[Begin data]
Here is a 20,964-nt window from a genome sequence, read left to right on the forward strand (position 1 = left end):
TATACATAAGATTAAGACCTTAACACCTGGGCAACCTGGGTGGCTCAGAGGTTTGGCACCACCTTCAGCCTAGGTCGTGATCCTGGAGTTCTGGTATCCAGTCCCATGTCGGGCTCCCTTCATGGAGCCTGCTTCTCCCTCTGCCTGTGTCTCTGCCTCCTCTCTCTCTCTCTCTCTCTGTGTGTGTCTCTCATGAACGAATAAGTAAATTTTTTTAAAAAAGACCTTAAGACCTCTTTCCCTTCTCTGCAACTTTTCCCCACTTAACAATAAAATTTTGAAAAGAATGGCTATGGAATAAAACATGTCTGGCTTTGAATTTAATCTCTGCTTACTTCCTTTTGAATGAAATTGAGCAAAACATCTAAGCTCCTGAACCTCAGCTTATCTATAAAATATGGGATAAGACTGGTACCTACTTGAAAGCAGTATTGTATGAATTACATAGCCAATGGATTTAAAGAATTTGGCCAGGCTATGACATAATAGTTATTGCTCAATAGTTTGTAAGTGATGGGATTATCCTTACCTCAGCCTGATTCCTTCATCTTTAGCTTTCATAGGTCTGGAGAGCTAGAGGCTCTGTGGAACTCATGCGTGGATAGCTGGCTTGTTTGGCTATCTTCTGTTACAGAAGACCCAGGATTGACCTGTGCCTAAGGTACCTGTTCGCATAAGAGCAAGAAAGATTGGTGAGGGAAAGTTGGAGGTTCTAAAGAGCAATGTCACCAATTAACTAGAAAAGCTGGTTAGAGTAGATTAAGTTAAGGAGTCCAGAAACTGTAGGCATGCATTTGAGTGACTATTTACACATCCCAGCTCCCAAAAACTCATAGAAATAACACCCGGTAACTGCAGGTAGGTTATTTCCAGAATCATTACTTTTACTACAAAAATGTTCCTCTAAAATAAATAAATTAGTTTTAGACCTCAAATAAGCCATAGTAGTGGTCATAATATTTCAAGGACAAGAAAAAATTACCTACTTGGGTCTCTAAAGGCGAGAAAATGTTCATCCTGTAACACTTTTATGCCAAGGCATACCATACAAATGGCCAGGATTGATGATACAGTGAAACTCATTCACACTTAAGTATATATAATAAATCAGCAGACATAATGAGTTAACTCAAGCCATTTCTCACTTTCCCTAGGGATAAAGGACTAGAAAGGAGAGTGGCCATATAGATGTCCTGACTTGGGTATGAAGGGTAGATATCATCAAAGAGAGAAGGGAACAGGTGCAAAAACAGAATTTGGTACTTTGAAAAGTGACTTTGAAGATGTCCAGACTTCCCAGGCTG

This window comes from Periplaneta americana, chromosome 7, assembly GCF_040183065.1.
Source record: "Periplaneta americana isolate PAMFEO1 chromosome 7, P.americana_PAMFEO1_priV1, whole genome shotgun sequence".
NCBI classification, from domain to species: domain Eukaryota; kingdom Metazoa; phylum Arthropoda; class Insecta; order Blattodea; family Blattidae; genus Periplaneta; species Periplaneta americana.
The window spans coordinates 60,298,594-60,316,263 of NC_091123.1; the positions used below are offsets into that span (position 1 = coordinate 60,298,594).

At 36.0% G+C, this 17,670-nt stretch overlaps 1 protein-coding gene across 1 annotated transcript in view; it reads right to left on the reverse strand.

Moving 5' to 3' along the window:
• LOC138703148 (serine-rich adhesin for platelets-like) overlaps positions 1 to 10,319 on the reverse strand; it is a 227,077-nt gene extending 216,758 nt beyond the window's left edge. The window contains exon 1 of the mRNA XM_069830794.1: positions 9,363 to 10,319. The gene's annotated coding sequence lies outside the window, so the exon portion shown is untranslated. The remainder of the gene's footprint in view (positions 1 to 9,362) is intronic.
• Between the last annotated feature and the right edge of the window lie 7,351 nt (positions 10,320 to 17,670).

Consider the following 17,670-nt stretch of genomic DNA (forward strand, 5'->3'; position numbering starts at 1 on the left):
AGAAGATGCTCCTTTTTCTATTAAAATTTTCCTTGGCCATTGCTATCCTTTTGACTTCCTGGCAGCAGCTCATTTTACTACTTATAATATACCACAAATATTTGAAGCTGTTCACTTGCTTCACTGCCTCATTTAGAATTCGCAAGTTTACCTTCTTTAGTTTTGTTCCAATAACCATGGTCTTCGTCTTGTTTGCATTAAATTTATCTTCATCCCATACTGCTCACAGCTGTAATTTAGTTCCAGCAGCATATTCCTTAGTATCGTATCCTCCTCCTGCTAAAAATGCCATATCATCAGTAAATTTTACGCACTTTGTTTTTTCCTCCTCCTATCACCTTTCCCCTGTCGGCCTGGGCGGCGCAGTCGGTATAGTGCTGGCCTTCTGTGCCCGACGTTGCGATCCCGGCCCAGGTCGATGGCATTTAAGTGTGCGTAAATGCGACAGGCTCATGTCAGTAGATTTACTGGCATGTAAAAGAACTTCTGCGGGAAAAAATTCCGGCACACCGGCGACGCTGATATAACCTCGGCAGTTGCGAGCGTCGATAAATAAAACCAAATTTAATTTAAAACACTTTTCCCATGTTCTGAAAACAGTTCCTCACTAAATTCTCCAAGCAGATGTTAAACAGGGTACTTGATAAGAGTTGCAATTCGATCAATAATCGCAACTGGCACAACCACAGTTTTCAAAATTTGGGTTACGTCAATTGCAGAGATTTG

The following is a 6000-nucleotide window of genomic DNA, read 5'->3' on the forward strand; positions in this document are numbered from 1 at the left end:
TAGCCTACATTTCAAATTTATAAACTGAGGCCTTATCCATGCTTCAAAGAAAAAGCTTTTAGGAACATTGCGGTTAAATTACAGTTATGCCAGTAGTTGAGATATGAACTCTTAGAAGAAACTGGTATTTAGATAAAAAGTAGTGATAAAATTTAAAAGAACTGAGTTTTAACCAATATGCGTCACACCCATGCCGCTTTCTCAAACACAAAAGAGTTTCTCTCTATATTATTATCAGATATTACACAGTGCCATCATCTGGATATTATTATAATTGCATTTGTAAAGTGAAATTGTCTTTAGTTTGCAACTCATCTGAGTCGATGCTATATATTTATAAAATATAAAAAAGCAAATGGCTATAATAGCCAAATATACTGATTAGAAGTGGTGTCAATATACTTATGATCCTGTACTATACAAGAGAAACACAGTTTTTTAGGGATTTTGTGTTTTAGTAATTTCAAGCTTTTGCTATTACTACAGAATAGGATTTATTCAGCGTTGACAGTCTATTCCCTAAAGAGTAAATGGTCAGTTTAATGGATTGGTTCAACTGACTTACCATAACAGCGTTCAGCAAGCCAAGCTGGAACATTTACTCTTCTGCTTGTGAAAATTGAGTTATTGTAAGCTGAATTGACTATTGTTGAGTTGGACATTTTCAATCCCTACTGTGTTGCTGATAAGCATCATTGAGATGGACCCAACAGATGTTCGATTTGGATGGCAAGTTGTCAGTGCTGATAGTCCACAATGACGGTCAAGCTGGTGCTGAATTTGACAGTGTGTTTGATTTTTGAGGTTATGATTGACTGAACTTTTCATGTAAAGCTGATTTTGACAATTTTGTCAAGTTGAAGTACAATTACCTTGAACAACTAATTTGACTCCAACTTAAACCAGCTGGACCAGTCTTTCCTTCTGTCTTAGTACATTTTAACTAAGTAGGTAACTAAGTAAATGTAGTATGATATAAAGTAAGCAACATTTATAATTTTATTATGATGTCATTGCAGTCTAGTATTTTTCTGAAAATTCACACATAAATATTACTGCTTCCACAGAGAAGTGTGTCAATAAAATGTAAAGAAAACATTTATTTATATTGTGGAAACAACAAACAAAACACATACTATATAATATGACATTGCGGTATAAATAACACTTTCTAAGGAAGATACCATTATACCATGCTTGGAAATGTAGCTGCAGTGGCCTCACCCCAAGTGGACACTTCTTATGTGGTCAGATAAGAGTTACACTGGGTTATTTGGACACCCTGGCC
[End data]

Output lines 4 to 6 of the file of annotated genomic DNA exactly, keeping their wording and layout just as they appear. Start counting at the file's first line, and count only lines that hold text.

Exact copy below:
Source record: "Periplaneta americana isolate PAMFEO1 chromosome 7, P.americana_PAMFEO1_priV1, whole genome shotgun sequence".
NCBI classification, from domain to species: domain Eukaryota; kingdom Metazoa; phylum Arthropoda; class Insecta; order Blattodea; family Blattidae; genus Periplaneta; species Periplaneta americana.
The window spans coordinates 60,298,594-60,316,263 of NC_091123.1; the positions used below are offsets into that span (position 1 = coordinate 60,298,594).